Micro-management, however, doesn’t necessarily make games any closer. This season, the average margin of victory in the second round is 11.5 points. Some of that margin is padded by two blowouts in the Miami Heat/Chicago Bulls series and cheap points given up on the free throw line at the very end, but the broader point still stands. More often than not, the team that controls the action all game long will end up winning. The collapse of the Golden State Warriors against the San Antonio Spurs in Game 1 of their series is the exception that proves the rule. Before that, NBA teams were 392-0 in playoff history in the same situation.
Nevertheless, the last few minutes have an outsized hold on our collective memories. We remember the most notable moments of a series, condensing hours of action into a few “decisive” seconds. We remember Michael Jordan’s shot in Game 6 of the 1998 NBA Finals, not the shots he hit in the first 47 minutes. Jordan had a 28.1 career playoff PER while playing 42 minutes a night. He was great not because he hit the big shot, but because he hit all of the little ones. Over the course of his NBA career, he missed 26 game-winning shots. There are no guarantees in the final moments, even with the greatest closer in basketball history.
The first four games of the Memphis Grizzlies/Oklahoma City Thunder series have come down to the fourth quarter, but important things were happening in the first three quarters. While Oklahoma City’s execution at the end of games has been lacking without Russell Westbrook, the route to the end has been slightly different in each game. Both coaching staffs have been subtly making adjustments back and forth, altering their rotations and trying to find the most effective line-ups. Over the last three games, Lionel Hollins has had better luck with his adjustments, most of which were not made in the fourth quarter.
The big storyline of Game 4 was the adjustment of the Thunder to the Grizzlies' starting line-up. The Thunder shrunk the floor when both Tayshaun Prince, a reluctant three-point shooter, and Tony Allen, a non-shooter, were in. Memphis’ offense isn’t very explosive normally, much less playing 3-on-5. They were -11 with their starters in the first 11 minutes of the game and were lucky to break even at the start of the second half and overtime. They won because Hollins eventually went to a more explosive line-up, with Jerryd Bayless in place of either Allen or Prince. Bayless, who gives them another shooter and playmaker, was +18 in Game 4.
Nevertheless, if the Grizzlies had lost in overtime, the end of regulation would have stuck in everyone’s head. After Kevin Durant tied the game on a brutally efficient drive to the rim with six seconds left, Memphis had a chance to set up a final shot. In years past, Rudy Gay would have been their closer. Gay, an athletic 6’8 220 small forward with an effective step-back jumper, could always create a decent 1-on-1 shot at the end of games. As a result, he has an impressive number of career buzzer-beaters under his belt. But with Gay in Toronto, Hollins drew up an easily snuffed-out Zach Randolph isolation.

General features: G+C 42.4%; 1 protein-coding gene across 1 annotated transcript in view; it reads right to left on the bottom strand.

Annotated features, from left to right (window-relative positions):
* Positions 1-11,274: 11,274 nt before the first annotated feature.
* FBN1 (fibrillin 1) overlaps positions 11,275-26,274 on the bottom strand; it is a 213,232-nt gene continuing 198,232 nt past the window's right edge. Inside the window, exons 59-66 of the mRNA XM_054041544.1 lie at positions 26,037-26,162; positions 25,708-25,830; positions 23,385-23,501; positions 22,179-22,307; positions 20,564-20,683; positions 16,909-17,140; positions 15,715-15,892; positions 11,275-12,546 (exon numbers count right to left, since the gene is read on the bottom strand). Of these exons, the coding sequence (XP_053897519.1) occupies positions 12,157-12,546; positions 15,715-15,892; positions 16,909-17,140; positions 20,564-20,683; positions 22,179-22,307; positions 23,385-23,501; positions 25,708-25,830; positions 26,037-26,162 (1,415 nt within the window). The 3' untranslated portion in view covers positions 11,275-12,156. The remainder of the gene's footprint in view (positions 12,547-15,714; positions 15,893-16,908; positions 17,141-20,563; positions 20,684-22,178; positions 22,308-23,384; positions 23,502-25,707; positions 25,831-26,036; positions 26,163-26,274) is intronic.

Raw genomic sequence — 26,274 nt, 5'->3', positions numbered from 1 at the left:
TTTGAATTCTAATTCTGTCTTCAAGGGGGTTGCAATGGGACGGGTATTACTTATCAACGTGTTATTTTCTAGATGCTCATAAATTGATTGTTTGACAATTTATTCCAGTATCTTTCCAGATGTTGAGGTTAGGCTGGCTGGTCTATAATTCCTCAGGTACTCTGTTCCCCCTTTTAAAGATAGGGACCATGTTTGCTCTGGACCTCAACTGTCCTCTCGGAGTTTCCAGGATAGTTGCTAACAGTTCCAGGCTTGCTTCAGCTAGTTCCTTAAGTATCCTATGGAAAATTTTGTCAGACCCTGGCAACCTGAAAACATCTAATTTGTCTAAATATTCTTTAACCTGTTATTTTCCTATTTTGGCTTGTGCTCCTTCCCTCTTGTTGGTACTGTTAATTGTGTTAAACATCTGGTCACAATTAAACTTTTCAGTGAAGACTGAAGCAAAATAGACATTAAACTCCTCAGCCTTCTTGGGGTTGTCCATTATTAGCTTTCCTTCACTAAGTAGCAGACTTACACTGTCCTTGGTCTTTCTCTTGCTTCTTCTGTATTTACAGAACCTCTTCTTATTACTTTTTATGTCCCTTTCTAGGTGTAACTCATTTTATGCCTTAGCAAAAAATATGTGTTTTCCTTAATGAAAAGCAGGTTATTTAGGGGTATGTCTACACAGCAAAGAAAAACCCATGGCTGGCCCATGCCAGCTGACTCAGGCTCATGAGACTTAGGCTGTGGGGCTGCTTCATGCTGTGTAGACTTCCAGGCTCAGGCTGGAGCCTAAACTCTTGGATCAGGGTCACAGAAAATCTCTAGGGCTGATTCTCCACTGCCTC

Not having Gay in that last six second sequence cost the Grizzlies, but their lack of shooting would have been the biggest reason for a loss. Since they have to stagger the minutes of Randolph and Marc Gasol in order to keep at least one on the floor, they have to maximize the time when they are playing together, the foundation of their best offensive line-ups. As skilled as Gay is off the dribble, he shot 31 percent from beyond the arc in Memphis and couldn’t space the floor for their two star big men. Going forward, Hollins has to find more time for Bayless and Quincy Pondexter, his two best wing shooters, in those minutes.
Nor is having a great closer enough to win an evenly matched series, as Oklahoma City is finding out. Durant is averaging 32 points on 49 percent shooting in the playoffs; he gets points as easily as anyone in the league. The problem is that he has to carry too huge an offensive load over the course of a game without Westbrook and James Harden. Their role players don’t get enough points within the flow of the offense and Brooks’ fairly questionable rotations have backfired without three star players. Durant can’t carry Kendrick Perkins, Thabo Sefolosha and Derek Fisher by himself, not over a seven-game series against the NBA’s best defense.
That’s the fundamental problem with judging individuals by team success. In a seven-game series, the best team, not the best player, will almost always win. While the best player will have the edge when he is in a great situation, like LeBron James in Miami, that doesn’t mean the best player in a series will always be able to carry his team to victory. Basketball is a team sport; the “Green Lantern Theory of the NBA” doesn’t hold. To return to the baseball analogy, it doesn’t matter who the closer is if there isn’t a starter who can get him a lead headed into the ninth inning.